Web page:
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Exploring Religion

Session 3: Overview

Tools for Exploring Local Religion

Learning objectives

  • Master the skills needed for identifying local congregations and completing a demographic profile of their neighborhood.
  • Understand how to conduct an ethnographic study of a local congregation

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For the last two weeks we have looked at religious groups from afar.  You were introduced to what major world religions believe and how they worship; and you explored many religious groups at the national and international level.  This week we begin giving you the tools you need for exploring religious congregations in your local neighborhood – or any neighborhood you choose. We explain how you can identify congregations in your neighborhood, and we ask you to conduct a demographic profile of the neighborhood where the congregation is located.  This assignment provides you with the information you need for conducting in-person visits to the worship services of two (or three?) congregations.  

For this week, however, you only need to complete the demographic profile for each congregation and complete the readings and videos outlined below. Plan to visit the worship services, and complete the observation tool for each visit, in the weeks that follow. Your completed observation tools and the paper comparing the two congregations are due at the end of session 11.

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The first step is using a GIS tool to identify congregations and to explore their neighborhoods.  The activity “Exploring Congregational Neighborhoods” provides you with the guidelines you need for identifying congregations in your area of interest and for completing a demographic and economic profile of the neighborhood where each congregation is located.  You will be asked to select two congregations affiliated with religious groups that are new to you.  If possible, select one congregation that follows a world religion other than Christianity and select a second congregation affiliated with a Christian denomination unfamiliar to you.  If you are Baptist, don’t visit a Baptist congregation and if you are Catholic don’t visit a Catholic congregation. The braver you are, the more you will learn and the more interesting the visit will be.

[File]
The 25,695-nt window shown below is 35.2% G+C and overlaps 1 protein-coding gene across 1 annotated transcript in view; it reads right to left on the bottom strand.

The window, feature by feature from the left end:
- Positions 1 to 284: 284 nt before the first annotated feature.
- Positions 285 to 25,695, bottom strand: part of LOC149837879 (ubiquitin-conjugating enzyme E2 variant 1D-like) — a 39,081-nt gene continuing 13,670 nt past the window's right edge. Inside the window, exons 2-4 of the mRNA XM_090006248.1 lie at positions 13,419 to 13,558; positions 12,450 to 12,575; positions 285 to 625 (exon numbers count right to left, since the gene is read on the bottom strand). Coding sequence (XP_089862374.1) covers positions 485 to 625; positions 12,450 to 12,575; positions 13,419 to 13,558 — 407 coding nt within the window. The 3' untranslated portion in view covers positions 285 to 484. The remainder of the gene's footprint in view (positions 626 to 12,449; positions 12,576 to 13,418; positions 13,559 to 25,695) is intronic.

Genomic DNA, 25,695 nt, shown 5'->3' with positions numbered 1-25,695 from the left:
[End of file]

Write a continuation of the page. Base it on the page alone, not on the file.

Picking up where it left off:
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After selecting your two congregations, and completing demographic and economic profiles of their neighborhoods, the next step is to conduct your observations. Although the assignments resulting from these visits are not due until module 10, you should plan the visits early. This allows for more time to write the research paper and to secure additional information, if needed.  Read the “The Research Project: Requirements and Guidelines” closely (under Activities below).  Along with offering an Observation Tool for you to complete after visiting the congregations, this document provides instructions on completing the research paper and helpful tips on visiting congregations.

The remaining activities, readings, and videos offer more details and data on congregations at the national level in the U.S.. Your previous explorations have uncovered the diversity of religions across the globe, here you will look at the diversity across congregations in the US.  You will find sharp differences across denominations and sometimes within them too.  The interview with Rich Houseal, one of the principal investigators for the U.S. Religion Census, will introduce you to many of the challenges researchers face when counting religious groups and their members.  Unlike the U.S. government census, or most of the other collections we will use in this course, this census is conducted almost entirely by volunteers.

Photos provided by Christopher Scheitle and Roger Finke. For more information on the photos, see Places of Faith: A Road Trip Across America’s Religious Landscape (Oxford University Press, 2012).

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